View Full Version : Stars and Stripes in distress

February 06, 2003, 06:35
This is a two part question. What is the history of flying the American flag upside down as a sign of distress. And does the marine corp wea the US flag on the left or right sleeve of their utilities?

Blood of Tyrants
February 06, 2003, 09:09
Don't know the history of flying it upside down, but I am fairly sure that all U.S. troops who wear the U.S. flag shoulder patch, wear it on the right sleeve.

Bruce Allen
February 06, 2003, 10:01
Not sure about the history of the flag, but do know in the Army one can only wear a unit patch on (please correct me if I am wrong) on the left shoulder of they have been in combat.
Even many law enforcement agencies uniforms honored this up until about 15 years ago.

John Randolph
February 06, 2003, 10:48
The Marines don't wear flags on their BDUs...nor any patch really at all. Occaisionally (when serving with the UN) they will wear a flag on the left shoulder, the reason ostensibly is that the flag is closer to your heart.
The Army wears theirs on the right shoulder, and it does face backwards. The reason for this is that on the right shoulder, wearing it backwards makes it look like a guidon in the breeze, riding into battle.
This however has nothing to do with flying a flag upside down. The only appropriate time for this is when you have an isolated American unit, in danger of being overrun. Do it any other time, and you're asking to get punched.

February 06, 2003, 10:57
Jbaderts beat me to the punch. I'll also add that recent crew photo's of STS-107 show the flag worn on the left shoulder.

February 06, 2003, 12:00
Where the "upside-down distress" thing originated I'd like to know myself, but...

According to Marty Justis, director of the American Legion's Americanism Division, the United States Flag Code states, "The flag should never be displayed with the union down, except as a signal of dire (desperately urgent) distress in instances of extreme danger to life or property."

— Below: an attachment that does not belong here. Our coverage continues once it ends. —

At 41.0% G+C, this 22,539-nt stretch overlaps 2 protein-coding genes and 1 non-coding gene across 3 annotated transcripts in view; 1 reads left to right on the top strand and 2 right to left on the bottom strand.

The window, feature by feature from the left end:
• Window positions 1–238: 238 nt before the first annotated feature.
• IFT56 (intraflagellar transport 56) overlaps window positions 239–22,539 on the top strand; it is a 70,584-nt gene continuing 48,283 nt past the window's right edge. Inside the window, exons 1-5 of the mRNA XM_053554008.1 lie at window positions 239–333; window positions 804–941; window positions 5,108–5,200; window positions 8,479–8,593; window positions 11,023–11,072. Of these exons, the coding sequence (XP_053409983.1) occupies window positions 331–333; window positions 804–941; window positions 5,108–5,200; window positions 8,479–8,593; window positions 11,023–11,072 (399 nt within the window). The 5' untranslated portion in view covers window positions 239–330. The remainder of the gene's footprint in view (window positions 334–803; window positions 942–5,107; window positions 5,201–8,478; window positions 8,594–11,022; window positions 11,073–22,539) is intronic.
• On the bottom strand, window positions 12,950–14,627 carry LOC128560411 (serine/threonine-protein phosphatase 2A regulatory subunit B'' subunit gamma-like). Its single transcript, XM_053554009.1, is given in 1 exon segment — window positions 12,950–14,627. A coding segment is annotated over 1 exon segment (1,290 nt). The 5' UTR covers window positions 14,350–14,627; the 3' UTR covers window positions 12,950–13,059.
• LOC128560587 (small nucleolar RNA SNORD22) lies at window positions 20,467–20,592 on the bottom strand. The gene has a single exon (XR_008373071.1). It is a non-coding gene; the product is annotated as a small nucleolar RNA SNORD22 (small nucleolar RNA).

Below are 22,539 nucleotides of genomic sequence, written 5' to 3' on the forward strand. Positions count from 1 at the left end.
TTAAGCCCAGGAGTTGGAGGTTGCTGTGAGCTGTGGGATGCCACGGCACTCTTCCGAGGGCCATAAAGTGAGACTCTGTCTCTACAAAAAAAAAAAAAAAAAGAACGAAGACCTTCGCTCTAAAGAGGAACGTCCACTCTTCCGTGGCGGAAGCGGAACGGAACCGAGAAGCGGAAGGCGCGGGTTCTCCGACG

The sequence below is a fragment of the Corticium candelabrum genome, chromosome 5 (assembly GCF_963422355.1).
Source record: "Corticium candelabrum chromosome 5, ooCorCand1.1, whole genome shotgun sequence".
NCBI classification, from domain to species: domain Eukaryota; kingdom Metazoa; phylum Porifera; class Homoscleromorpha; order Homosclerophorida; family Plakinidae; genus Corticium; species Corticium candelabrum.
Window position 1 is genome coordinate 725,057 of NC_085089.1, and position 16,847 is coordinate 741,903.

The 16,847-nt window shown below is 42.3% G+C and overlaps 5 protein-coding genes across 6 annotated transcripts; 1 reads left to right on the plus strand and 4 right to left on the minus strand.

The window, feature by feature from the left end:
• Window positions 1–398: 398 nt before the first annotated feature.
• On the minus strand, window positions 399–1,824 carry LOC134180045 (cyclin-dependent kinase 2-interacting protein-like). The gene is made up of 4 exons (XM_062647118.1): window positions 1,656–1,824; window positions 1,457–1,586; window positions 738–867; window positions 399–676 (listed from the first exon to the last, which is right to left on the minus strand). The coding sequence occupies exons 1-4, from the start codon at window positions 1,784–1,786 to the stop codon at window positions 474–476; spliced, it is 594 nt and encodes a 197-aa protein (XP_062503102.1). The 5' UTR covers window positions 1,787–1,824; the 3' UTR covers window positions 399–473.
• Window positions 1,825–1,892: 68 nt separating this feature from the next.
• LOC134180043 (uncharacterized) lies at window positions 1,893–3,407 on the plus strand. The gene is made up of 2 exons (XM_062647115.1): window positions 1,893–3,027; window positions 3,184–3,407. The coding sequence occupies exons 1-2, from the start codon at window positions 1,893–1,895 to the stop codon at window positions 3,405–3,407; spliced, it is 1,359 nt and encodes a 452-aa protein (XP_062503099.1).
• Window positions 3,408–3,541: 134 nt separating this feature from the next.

No disrespect towards your personal feelings on this matter jbaderts - I couldn't stand by and watch our flag disgraced in my presence without reacting in a very un-politically correct way:) myself - BUT, I don't see anything about "the only appropriate time for this is when you have an isolated American unit, in danger of being overrun" anywhere in the code. I'd suggest you ask 'em "What's up?" before you knock their teeth out. :wink:

February 06, 2003, 13:43
When I was in the sixth grade in North Carolina, someone at our school put the flag on the pole and ran it up, upside down. All of us kids recognized it was a distress call (I wonder if kids would know what it means now?). We told our teacher about it.

Found out later that as we were coming in on buses the county sheriff stopped by and royally reamed the principle for not seeing it and setting it right.

John Randolph
February 06, 2003, 15:00
Well assuming they were in real distress...it should be impossible for me to approach and ask them the question...let alone punch them in the face.
Moreover...I didn't say I would do it...I just said it might irritate a vet or two. Since 9/11 I've had to correct more than a few people in my condo...about the right way to display a flag...including some recalcitrant long-hair who thought he was being cute (I live in Montgomery County Maryland...in other words Hell).

February 06, 2003, 17:38
I have been corrected on the flag we hang on the wall here at work several times. Many people don't realize that the Union goes on the flag's own right. Visually, (when the flag is hanging vertically) this means the stars are on the left.

February 08, 2003, 00:50
I dont know about NOW, but back in 1968, your current unit was on your left sleeve near the shoulder, your combat unit was on your right sleeve near your shoulder. That was in the U.S. Army.